Alma Jeftic

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This article discusses the historical changes in religious practices in Bosnia-Herzegovina from the communist era to the post-war period in line with their influence on identity and intergroup (inter-ethnic, inter-religious) relations. There is a lack of evidence on whether people did not overtly express their religious beliefs during communism even though they were covertly religious, or whether they started engaging in the religious practice during and after the 1992-1995 war in order to establish group connectedness, cohesion, and fulfill certain needs. “Bosnian identity” will be described as a puzzle formed by the “remains” of the previous regime and the “new additions” of the post-war period. The discourse of power dominates in Bosnia-Herzegovina and enables prohibitions of different types of dialogue that can lead to better understanding of differences and Other(s). The main problem that will be addressed in this article is the (non)existing Bosnian identity analyzed through “jouissance” of nationalism, intolerance and religion. The contradictions of Sigmund Freud’s concept of identification, and the relation of that concept to the body and power in a post-war divided society will be discussed. We can conclude that the main discourse of power operates with religion in order to establish the “jigsaw puzzle of Bosnian identity”. The presence of those who either live in a different system (yugonostalgic people, Homo Yugoslavicus), or those who do not believe (atheists) simply adds a new dimension to the currently established system which can be used to further explain if the overtly expressed beliefs will remain unchanged in case of the establishment of a new system.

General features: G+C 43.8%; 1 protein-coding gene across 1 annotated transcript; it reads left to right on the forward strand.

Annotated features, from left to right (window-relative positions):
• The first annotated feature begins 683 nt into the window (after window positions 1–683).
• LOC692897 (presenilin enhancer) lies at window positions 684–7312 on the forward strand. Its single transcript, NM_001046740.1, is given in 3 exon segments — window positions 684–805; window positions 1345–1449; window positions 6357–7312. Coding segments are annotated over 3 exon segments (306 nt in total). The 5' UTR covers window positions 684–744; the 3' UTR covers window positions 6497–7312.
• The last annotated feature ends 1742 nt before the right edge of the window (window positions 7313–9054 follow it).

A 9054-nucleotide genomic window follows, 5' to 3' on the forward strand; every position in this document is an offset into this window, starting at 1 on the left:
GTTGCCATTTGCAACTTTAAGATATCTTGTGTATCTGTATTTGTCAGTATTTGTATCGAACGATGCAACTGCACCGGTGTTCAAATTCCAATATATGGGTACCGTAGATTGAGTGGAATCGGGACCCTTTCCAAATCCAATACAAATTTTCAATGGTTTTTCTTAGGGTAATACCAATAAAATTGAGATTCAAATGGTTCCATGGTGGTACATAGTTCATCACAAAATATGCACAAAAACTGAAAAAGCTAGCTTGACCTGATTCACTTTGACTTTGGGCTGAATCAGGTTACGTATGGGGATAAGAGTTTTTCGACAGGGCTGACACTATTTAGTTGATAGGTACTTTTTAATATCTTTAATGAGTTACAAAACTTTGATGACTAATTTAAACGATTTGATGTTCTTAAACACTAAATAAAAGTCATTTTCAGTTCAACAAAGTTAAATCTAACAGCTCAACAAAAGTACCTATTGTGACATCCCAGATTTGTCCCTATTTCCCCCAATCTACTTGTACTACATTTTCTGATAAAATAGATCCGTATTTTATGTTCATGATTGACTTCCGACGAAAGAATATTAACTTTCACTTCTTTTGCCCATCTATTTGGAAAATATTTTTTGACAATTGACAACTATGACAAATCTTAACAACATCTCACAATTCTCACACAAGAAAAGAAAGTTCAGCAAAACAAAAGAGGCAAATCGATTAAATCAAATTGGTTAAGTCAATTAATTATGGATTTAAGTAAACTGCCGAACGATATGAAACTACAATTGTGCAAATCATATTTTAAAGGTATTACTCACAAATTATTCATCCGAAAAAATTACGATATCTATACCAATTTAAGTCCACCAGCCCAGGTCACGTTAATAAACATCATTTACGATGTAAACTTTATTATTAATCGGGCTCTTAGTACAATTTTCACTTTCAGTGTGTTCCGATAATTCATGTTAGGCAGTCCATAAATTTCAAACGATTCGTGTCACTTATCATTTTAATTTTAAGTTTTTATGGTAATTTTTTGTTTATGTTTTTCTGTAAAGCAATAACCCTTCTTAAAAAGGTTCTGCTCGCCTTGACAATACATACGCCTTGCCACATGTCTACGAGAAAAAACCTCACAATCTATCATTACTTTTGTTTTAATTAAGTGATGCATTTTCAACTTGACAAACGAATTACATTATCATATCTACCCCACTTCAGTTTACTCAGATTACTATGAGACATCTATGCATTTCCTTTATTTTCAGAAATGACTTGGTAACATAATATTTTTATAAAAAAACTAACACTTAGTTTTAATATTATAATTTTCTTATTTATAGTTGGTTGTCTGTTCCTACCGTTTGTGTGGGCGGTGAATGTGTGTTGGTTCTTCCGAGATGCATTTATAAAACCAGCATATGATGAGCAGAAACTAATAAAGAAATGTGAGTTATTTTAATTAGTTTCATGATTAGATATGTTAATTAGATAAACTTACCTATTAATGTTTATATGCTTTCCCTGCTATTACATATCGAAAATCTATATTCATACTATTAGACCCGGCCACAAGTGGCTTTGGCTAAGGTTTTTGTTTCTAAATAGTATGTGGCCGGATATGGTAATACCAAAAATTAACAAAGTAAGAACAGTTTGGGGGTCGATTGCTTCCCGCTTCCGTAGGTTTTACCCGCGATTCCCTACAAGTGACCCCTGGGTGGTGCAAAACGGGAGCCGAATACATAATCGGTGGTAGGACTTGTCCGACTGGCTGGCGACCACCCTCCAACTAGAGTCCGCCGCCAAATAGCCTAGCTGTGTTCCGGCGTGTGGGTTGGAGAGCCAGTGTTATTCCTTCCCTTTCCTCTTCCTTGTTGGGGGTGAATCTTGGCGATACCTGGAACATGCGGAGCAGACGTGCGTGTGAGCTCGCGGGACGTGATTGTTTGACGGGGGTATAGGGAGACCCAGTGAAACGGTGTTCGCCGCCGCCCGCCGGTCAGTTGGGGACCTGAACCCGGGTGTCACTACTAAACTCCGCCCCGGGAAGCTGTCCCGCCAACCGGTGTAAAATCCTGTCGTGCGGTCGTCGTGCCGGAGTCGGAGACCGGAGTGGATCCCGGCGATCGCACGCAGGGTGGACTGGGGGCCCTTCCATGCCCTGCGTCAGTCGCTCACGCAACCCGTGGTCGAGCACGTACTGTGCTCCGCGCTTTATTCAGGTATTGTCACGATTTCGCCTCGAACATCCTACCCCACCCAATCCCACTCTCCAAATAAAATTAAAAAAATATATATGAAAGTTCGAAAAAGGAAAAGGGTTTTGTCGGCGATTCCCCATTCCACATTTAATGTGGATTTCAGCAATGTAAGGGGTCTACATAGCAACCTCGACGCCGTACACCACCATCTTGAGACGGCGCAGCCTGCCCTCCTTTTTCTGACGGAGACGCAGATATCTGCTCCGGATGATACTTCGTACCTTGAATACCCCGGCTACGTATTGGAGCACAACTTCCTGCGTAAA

identity, intolerance, religion, Communism, Homo Yugoslavicus, Bosnia-Herzegovina

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